Search is over

Oak Creek family deciphers clues, discovers the Yule Log


— The Yule Log, hidden at the bottom of the steps to the Steamboat Ski Touring and Snow Shoeing Center, was discovered Thursday morning by Glen Farrell and taken back to a home that has hosted the log numerous times in the past decade.

The Farrell family has made it a holiday tradition to find the log, which is hidden by representatives from the Tread of Pioneers Museum every year. For most of the year, the log stays at the museum, but for the days between now and Christmas, it will be at the Farrells' home in Oak Creek.

Glen Farrell telephoned the museum Thursday morning at about 10 a.m. to tell the workers of his discovery, said museum director Marty Woodbury.

Farrell will receive $100 from the museum when he returns the log. The money will be presented in the form of a chamber gift certificate, good at any chamber member.

But finding the Yule Log this year was no easy task.

Farrell said he thought he had a good idea of where the log was located, but a recent clue sent him back to the drawing board.

"For days I could have bet money that it was at the hospital, but (Wednesday's) clues blew that one out of the water," Farrell said.

It wasn't until he deciphered Thursday's clue and put all of the previous clues together that he realized the Yule Log's location at the touring center.

Farrell said the search for the Yule Log was a combined effort among his wife, cousins and brother-in-law.

Shaunna Watterson, Farrell's cousin, found the log last year.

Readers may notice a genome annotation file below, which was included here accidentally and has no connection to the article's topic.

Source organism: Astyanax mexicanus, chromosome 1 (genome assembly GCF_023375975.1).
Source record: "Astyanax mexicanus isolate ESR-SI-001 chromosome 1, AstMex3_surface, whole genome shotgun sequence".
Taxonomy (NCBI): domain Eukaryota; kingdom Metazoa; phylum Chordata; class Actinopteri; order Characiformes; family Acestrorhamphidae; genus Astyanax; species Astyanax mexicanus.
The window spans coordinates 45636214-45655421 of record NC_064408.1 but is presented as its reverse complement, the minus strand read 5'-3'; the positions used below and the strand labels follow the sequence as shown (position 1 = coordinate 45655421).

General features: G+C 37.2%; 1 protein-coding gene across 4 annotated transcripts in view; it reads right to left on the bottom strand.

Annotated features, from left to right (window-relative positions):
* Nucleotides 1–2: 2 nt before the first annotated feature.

"The last 10 years, with maybe a couple of weird years in between, it's been (someone in the family)," Watterson said. "Some years we all work together and see who can get it."

Farrell said he joined in on the Yule Log search in 1993, and he discovered the elusive treasure both in 1993 and 1994.

"It feels good," he said. "I haven't pulled it out of the snow for six years, so it's kind of fun."

Woodbury and Jayne Hill of the museum hid the log this year, offering clues to its whereabouts in the form of four-line poems that were printed in the newspaper and aired on the radio.

"It's a real cloak-and-dagger escapade," Woodbury said, referring to their quest by dark to hide the approximately 60-pound log.

The most successful log hunters have an appreciation for local history, Hill said. She is in her fourth year of writing the clues. This year, it took the family nine clues to nab it.

The winners of the hunt have their names inscribed on the log, Woodbury said.

Farrell said he wanted the Yule Log under his Christmas tree on Christmas morning, so he will probably return the log to the museum on Tuesday.


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